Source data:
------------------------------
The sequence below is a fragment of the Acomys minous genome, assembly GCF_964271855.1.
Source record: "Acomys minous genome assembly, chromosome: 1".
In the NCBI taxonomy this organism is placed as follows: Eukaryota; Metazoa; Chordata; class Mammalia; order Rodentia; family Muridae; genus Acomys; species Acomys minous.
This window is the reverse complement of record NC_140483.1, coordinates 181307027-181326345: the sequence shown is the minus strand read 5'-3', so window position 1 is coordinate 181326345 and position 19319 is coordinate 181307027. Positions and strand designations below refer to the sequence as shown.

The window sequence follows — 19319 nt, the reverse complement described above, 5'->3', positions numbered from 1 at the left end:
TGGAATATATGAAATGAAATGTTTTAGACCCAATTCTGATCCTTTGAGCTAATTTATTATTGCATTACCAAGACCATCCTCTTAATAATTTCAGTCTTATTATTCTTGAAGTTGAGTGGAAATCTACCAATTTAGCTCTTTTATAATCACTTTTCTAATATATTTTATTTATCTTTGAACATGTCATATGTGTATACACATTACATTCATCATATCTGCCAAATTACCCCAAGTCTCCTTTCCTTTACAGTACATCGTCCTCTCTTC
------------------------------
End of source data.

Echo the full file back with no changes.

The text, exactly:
The sequence below is a fragment of the Acomys minous genome, assembly GCF_964271855.1.
Source record: "Acomys minous genome assembly, chromosome: 1".
In the NCBI taxonomy this organism is placed as follows: Eukaryota; Metazoa; Chordata; class Mammalia; order Rodentia; family Muridae; genus Acomys; species Acomys minous.
This window is the reverse complement of record NC_140483.1, coordinates 181307027-181326345: the sequence shown is the minus strand read 5'-3', so window position 1 is coordinate 181326345 and position 19319 is coordinate 181307027. Positions and strand designations below refer to the sequence as shown.

The window sequence follows — 19319 nt, the reverse complement described above, 5'->3', positions numbered from 1 at the left end:
TGGAATATATGAAATGAAATGTTTTAGACCCAATTCTGATCCTTTGAGCTAATTTATTATTGCATTACCAAGACCATCCTCTTAATAATTTCAGTCTTATTATTCTTGAAGTTGAGTGGAAATCTACCAATTTAGCTCTTTTATAATCACTTTTCTAATATATTTTATTTATCTTTGAACATGTCATATGTGTATACACATTACATTCATCATATCTGCCAAATTACCCCAAGTCTCCTTTCCTTTACAGTACATCGTCCTCTCTTC